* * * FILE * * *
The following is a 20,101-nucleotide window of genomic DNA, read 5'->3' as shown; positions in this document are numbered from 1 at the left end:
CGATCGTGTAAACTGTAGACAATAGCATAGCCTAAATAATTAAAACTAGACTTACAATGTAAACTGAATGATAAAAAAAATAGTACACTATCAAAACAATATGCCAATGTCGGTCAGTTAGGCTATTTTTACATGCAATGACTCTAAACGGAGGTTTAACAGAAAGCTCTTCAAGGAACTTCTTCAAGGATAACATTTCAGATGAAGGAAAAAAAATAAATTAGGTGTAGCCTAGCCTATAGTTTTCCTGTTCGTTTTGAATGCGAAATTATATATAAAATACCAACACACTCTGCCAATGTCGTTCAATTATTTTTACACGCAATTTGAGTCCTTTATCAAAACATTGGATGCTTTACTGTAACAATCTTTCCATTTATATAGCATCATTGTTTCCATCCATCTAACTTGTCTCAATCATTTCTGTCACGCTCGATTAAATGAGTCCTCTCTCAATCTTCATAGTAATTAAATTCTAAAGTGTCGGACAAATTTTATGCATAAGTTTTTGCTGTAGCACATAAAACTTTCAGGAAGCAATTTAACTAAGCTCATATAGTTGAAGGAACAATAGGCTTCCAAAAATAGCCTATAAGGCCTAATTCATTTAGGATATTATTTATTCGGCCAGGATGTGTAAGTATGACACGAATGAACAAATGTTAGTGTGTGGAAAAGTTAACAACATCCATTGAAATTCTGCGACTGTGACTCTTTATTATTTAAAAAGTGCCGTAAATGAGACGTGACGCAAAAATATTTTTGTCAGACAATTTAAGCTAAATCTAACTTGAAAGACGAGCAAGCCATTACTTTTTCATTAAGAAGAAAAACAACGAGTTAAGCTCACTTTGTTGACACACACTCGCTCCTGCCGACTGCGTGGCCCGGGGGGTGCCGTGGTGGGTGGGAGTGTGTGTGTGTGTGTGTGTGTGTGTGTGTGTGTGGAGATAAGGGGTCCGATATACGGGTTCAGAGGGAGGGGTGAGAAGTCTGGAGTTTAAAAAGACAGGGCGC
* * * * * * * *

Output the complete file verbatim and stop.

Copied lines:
The following is a 20,101-nucleotide window of genomic DNA, read 5'->3' as shown; positions in this document are numbered from 1 at the left end:
CGATCGTGTAAACTGTAGACAATAGCATAGCCTAAATAATTAAAACTAGACTTACAATGTAAACTGAATGATAAAAAAAATAGTACACTATCAAAACAATATGCCAATGTCGGTCAGTTAGGCTATTTTTACATGCAATGACTCTAAACGGAGGTTTAACAGAAAGCTCTTCAAGGAACTTCTTCAAGGATAACATTTCAGATGAAGGAAAAAAAATAAATTAGGTGTAGCCTAGCCTATAGTTTTCCTGTTCGTTTTGAATGCGAAATTATATATAAAATACCAACACACTCTGCCAATGTCGTTCAATTATTTTTACACGCAATTTGAGTCCTTTATCAAAACATTGGATGCTTTACTGTAACAATCTTTCCATTTATATAGCATCATTGTTTCCATCCATCTAACTTGTCTCAATCATTTCTGTCACGCTCGATTAAATGAGTCCTCTCTCAATCTTCATAGTAATTAAATTCTAAAGTGTCGGACAAATTTTATGCATAAGTTTTTGCTGTAGCACATAAAACTTTCAGGAAGCAATTTAACTAAGCTCATATAGTTGAAGGAACAATAGGCTTCCAAAAATAGCCTATAAGGCCTAATTCATTTAGGATATTATTTATTCGGCCAGGATGTGTAAGTATGACACGAATGAACAAATGTTAGTGTGTGGAAAAGTTAACAACATCCATTGAAATTCTGCGACTGTGACTCTTTATTATTTAAAAAGTGCCGTAAATGAGACGTGACGCAAAAATATTTTTGTCAGACAATTTAAGCTAAATCTAACTTGAAAGACGAGCAAGCCATTACTTTTTCATTAAGAAGAAAAACAACGAGTTAAGCTCACTTTGTTGACACACACTCGCTCCTGCCGACTGCGTGGCCCGGGGGGTGCCGTGGTGGGTGGGAGTGTGTGTGTGTGTGTGTGTGTGTGTGTGTGTGTGGAGATAAGGGGTCCGATATACGGGTTCAGAGGGAGGGGTGAGAAGTCTGGAGTTTAAAAAGACAGGGCGC